Discrimination continues at Canadian Blood Services

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REFOCUS BY GERARD VELDHOVEN

Giving blood is a way to save lives and that is a tremendous opportunity to contribute to the well-being of many of our families, friends and neighbours. Well, not all of us have that opportunity. I have been vocal about this issue many times over the years and it needs attention again and again.

We contribute in many ways, giving to organizations such as the Canadian Cancer Society, the Heart Foundation, raising monies for research in all manner of illnesses, including mental disabilities, the list is endless. As Canadians we enjoy a wonderful reputation as givers and being a concerned society. However, it is not inclusive by any means.

For many years gay men have been barred from donating blood. The HIV/AIDS crisis during those years made the medical community rethink donations from men having sex with men, as this was thought to be a “gay” disease and remains so to this day without thought as to how this affects that segment of the population. HIV/AIDS affects all humankind and not gay men only. As a matter of interest, young teens, older folks, gay or straight, are affected by this disease.

The question remains that if that is so, why are members of these groups not banned from donating blood? If this is indeed the case then it becomes a matter of homophobia and blatant discrimination. It is also possible that not all blood donations are screened, making the case that regardless of who donates blood, a conclusion is not possible.

Canadian Blood Services announced earlier that instead of waiting a lifetime to be able to make donations for a gay man, it is now five years. That ludicrous rule does absolutely nothing to remedy the situation. As a gay man, I cannot give blood to save the life of someone, not even my own child. However, another person who has not been tested, or declines to be truthful will give blood. What happens to this donation? Does each donation go through a screening process? Apparently each donation is tested extremely carefully, according to a spokesperson.

I view this regulation as a hit against the gay community and needs urgent attention. This is a case of a discriminatory practice against the gay community. Next week I will address the organ donation issue. Comments and information: lgbtconnectionsgv@gmail.com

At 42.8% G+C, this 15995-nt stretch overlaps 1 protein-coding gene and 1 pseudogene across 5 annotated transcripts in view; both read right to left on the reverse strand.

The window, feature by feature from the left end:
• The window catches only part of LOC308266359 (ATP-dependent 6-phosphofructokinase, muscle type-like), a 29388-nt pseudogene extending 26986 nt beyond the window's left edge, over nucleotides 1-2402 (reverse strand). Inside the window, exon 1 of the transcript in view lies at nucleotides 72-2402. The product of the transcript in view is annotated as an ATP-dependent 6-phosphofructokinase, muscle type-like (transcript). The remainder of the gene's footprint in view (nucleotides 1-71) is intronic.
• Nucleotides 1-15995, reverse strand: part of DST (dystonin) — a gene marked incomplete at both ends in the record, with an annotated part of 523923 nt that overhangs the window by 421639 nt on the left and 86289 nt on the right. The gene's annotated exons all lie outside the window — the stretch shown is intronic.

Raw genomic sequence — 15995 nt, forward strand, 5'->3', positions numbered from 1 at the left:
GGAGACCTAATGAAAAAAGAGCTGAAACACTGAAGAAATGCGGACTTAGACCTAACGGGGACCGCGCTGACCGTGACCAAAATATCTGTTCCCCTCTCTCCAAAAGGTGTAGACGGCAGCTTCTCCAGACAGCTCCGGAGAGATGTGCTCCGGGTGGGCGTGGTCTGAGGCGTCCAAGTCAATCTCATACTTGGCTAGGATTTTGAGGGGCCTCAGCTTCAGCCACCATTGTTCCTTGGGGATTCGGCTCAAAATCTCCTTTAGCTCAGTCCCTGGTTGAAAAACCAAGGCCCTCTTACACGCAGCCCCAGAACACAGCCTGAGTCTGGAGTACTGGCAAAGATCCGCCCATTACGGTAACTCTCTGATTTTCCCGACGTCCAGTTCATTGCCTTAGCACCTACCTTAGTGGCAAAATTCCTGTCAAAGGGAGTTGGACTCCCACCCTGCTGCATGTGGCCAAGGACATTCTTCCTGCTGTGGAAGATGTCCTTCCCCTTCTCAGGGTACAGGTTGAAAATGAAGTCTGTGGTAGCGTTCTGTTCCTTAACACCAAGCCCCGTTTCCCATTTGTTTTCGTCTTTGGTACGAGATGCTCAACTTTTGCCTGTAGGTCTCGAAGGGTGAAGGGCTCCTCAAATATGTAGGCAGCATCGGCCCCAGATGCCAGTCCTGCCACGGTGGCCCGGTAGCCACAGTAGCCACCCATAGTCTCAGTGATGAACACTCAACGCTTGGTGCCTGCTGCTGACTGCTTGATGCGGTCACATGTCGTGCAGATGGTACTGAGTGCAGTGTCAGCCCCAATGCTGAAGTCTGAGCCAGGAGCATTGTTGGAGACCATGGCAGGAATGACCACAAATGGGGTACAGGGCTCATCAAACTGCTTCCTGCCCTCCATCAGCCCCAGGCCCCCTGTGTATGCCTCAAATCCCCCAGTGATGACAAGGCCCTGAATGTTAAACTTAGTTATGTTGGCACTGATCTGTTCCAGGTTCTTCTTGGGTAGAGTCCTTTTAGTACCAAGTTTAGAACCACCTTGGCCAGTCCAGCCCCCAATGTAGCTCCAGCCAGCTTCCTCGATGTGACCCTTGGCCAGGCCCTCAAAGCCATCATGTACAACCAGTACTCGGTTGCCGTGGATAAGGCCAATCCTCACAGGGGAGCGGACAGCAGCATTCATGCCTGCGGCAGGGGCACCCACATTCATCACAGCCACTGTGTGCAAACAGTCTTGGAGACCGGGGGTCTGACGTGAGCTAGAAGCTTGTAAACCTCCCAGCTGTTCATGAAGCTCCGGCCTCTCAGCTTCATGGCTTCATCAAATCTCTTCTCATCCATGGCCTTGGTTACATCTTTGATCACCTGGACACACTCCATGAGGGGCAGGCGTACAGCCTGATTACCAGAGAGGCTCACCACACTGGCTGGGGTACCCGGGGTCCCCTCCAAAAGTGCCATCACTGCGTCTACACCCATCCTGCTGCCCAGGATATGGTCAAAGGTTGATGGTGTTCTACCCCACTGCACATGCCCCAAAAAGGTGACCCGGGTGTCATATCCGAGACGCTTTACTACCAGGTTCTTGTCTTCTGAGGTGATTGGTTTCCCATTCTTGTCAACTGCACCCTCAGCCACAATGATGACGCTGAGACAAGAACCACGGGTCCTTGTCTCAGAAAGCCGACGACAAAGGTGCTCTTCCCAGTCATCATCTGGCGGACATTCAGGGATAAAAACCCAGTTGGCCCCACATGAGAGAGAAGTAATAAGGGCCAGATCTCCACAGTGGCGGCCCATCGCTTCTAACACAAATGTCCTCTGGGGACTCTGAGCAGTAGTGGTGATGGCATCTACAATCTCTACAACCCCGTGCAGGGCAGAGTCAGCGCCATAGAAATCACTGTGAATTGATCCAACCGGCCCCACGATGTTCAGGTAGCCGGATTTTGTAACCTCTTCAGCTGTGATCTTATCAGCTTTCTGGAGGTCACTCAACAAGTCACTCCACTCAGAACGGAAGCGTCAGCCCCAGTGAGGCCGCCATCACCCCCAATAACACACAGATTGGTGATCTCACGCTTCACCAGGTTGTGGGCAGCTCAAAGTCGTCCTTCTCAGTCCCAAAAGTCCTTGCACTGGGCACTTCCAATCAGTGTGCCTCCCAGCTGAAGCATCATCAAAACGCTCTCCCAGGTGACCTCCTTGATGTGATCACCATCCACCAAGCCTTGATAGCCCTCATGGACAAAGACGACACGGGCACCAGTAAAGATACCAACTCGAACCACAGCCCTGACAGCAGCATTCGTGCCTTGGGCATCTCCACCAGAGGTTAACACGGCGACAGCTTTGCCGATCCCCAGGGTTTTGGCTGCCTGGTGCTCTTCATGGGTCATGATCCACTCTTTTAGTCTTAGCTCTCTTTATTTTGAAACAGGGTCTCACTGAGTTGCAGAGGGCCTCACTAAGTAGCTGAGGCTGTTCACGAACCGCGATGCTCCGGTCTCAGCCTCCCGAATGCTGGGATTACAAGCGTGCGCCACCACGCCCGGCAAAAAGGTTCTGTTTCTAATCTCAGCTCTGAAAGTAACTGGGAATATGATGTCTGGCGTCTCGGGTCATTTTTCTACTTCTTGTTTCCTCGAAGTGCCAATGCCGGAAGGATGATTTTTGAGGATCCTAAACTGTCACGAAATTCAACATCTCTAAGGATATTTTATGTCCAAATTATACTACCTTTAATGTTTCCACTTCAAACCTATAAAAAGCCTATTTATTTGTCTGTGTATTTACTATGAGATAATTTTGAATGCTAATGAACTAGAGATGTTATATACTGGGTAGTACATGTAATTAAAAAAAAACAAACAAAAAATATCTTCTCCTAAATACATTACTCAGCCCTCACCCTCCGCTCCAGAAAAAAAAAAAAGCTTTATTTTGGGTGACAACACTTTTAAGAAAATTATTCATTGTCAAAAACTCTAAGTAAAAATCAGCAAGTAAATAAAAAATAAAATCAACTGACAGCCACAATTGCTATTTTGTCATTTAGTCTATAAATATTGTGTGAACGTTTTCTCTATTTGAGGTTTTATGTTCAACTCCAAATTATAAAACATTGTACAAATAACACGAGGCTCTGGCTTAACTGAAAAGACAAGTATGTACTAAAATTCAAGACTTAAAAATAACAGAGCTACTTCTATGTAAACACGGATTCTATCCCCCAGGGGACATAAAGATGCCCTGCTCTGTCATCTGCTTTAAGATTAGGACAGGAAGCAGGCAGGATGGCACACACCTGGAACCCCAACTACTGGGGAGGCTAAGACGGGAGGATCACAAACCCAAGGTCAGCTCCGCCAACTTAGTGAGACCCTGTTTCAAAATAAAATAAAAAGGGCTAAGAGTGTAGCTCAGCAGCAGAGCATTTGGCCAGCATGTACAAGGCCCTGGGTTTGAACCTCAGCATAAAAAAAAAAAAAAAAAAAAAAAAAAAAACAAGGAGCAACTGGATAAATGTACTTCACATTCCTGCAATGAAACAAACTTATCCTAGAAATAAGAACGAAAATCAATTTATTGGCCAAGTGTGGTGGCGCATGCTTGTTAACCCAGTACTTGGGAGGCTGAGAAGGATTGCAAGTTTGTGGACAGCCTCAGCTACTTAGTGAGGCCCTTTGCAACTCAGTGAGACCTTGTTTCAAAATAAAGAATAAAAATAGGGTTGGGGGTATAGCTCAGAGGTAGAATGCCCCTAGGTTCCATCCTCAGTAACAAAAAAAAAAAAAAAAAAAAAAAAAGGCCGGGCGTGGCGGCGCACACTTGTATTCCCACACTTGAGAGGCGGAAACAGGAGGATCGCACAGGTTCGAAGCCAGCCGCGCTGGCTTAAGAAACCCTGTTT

Gerard Veldhoven is a longtime activist for the lesbian, gay, bisexual and transgender community. His column appears Wednesdays in The News.

Organizations: Canadian Cancer Society, Heart Foundation, Blood Services

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  • John
    August 29, 2014 - 09:02

    It is very clear that this "activist" is not interested in facts and truth and has no medical training.

  • HumanBeing
    August 28, 2014 - 19:34

    Each and every unit is tested, exactly Citizen. So why does it matter if the person that donates is part of the LGBTQ community? Their blood will be tested for all communicable diseases that any straight person may acquire as well. This policy is based on old ways of thinking that need to be updated to consider facts we have learned over the last 25-30 years. There is no good reason people of the LGBTQ community need to feel that their way of life is any different from those who do not identify with that community. We are all people, and we all live to serve one another, no matter who, or how many people we take to bed with us at night. This policy is blatant discrimination, no matter how you try to frame it.

  • Mike
    August 27, 2014 - 21:55

    Why is it that whenever any "minority" group doesn't get their way, the first word they scream is discrimination? Come on, get a grip, if there's any reason or possibility that tainted blood could get in the system, the potential source must be headed off. The next thing you'll want Gerald is to have recreational drug users and those who live a throw caution to the wind lifestyle crying the same tune. I would not welcome the chance of getting some tainted blood by-product from anyone who has had multiple partners, gay or straight. That's why the questions and protocols are in place, so stop the whining.If the security of the blood products and services calls for "discrimination" then so be it.

  • Citizen
    August 27, 2014 - 09:00

    I agree that the policy not to accept blood donations from LGBT Canadians needs to be critically reviewed. However, you need to check your facts. Canadian Blood Services tests every blood unit. http://www.blood.ca/centreapps/internet/uw_v502_mainengine.nsf/page/Testing?OpenDocument

  • johnny smoke
    August 26, 2014 - 21:06

    Well I do not know about you Gerald but I remember the tainted blood fiasco of a few years back. If you are espousing that we forget the lessons learned in order to accommodate a narrow segment of society it ain't gonna happen not today, not tomorrow, not ever.